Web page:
6. Qualified Opportunity Zone benefits will not change. Congressional gridlock has stalled changes in capital gains taxes and even marginal tax rates. It is unlikely QOZ incentives for private real estate investment will be scaled back in 2022. The U.S. Treasury and Internal Revenue Service may exercise their rulemaking authority, but no QOZ rules will change in 2022. Democrats like the fact that it creates investment in developing communities, while Republicans will defend its tax reductions, Scherer explained. He also noted that QOZ funds have raised more than $20 billion, reinforcing continued investor interest.
7. Multifamily will see modest valuation appreciation and strong rent growth, with suburban outpacing urban. The environment for rent growth remains strong for 2022 and properties will see modest appreciation, but less than over 2021. Higher interest rates will put upward pressure on borrowing rates and cap rates, and if cap rates go higher, it will reduce the multiple on earnings. Playing into this, there still are a tremendous number of investors looking to put equity in multifamily housing. However, the prospect of inflation suggests rents will continue to rise as higher wages give workers more money to spend. Remote and hybrid workplace trends support the need for larger and better accommodations, which in turn favors suburban growth over development near urban cores.
8. Multifamily rents in the NE and MW will underperform the SE, SW and TX. In 2022, higher wages and more disposable income will drive both urban and suburban rent growth, keeping multifamily real estate a robust investment. But suburban rent growth will continue to outpace urban. At the same time, urban Class A buildings remain strong but still will underperform urban Class B and suburban properties due to the latter’s affordability.
9. Value-add is giving way to ground-up construction. For the past few years, with so much capital drawn to value-add projects, their cost basis has exceeded that of ground-up construction of projects of similar location and quality. That environment makes it difficult to achieve the returns investors expect because new construction always commands premium rents. Further, a landscape of lower price appreciation shifts the risk and reward balance in favor of new construction. “There still will be value-add opportunities,” Scherer said, “but because acquisitions now are priced at or above replacement cost, value-add renovations must have real competitive advantages to warrant private equity investment.”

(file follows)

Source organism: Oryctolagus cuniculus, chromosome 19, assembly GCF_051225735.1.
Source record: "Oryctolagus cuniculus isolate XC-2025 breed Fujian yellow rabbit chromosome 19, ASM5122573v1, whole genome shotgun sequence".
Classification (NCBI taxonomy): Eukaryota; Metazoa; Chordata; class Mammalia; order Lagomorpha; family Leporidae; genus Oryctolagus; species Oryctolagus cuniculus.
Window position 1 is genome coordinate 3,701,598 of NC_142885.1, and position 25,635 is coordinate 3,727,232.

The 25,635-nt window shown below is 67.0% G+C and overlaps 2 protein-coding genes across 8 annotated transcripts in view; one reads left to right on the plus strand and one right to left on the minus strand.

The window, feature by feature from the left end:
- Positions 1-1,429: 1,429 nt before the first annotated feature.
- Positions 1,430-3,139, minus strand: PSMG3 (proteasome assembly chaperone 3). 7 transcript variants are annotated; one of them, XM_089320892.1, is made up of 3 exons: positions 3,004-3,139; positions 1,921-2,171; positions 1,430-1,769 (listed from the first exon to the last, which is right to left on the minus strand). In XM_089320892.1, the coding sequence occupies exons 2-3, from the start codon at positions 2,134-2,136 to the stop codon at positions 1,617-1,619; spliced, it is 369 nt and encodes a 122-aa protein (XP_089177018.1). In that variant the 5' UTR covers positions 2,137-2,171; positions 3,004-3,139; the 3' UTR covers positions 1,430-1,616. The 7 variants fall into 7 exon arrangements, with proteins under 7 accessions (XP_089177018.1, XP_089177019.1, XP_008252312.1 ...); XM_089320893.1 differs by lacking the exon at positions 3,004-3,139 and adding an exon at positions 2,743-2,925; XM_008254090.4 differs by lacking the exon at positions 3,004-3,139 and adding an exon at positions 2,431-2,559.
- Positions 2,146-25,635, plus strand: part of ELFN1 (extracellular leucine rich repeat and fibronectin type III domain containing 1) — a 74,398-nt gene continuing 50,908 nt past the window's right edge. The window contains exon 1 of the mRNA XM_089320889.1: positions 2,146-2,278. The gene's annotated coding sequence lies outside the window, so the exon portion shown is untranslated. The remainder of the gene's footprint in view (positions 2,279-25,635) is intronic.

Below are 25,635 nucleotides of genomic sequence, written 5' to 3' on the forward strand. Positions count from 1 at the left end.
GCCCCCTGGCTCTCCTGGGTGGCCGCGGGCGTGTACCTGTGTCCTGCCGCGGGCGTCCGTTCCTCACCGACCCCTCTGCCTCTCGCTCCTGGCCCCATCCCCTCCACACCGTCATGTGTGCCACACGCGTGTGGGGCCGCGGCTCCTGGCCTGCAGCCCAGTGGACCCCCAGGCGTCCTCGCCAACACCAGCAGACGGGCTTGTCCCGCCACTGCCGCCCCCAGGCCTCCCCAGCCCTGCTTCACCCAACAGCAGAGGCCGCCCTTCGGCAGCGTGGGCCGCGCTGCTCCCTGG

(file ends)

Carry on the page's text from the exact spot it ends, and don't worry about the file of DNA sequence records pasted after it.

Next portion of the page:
10. The pace of ground-up construction will increase in 2022. Lenders are very interested in loaning to multifamily housing projects. The pace of new construction will increase, Scherer noted, because development fundamentals are favorable for both equity and debt financing, and there’s so much capital to put into these investments. “For now,” he added, “ground-up development can fetch 10% to 30% above replacement cost while value-add is trading at or just above replacement cost.” Ultimately, as land and construction costs rise, demand will drive down the margin for new development and the market will shift back to value-add. But for now, “ground up construction is here to stay,” Scherer maintained.
About Origin Investments
Origin Investments helps high-net-worth investors, family offices and registered investment advisors grow and preserve wealth by providing best-in-class real estate solutions. They are a private real estate manager that builds, buys and lends to multifamily real estate projects in fast-growing markets throughout the U.S. Since its founding in 2007, Origin has executed more than $2.6 billion in real estate transactions and its principals have invested more than $60 million alongside investors. Origin prides itself on offering unparalleled service to investors and its performance ranks the firm in the top decile of the best performing private real estate fund managers ranked globally by Preqin, an independent provider of data on alternative investments. Earlier this year Origin raised $265 million for its QOZ Fund I. The firm is currently accepting new investors for its open IncomePlus, Multifamily Credit and QOZ II Funds. To learn more, visit www.origininvestments.com.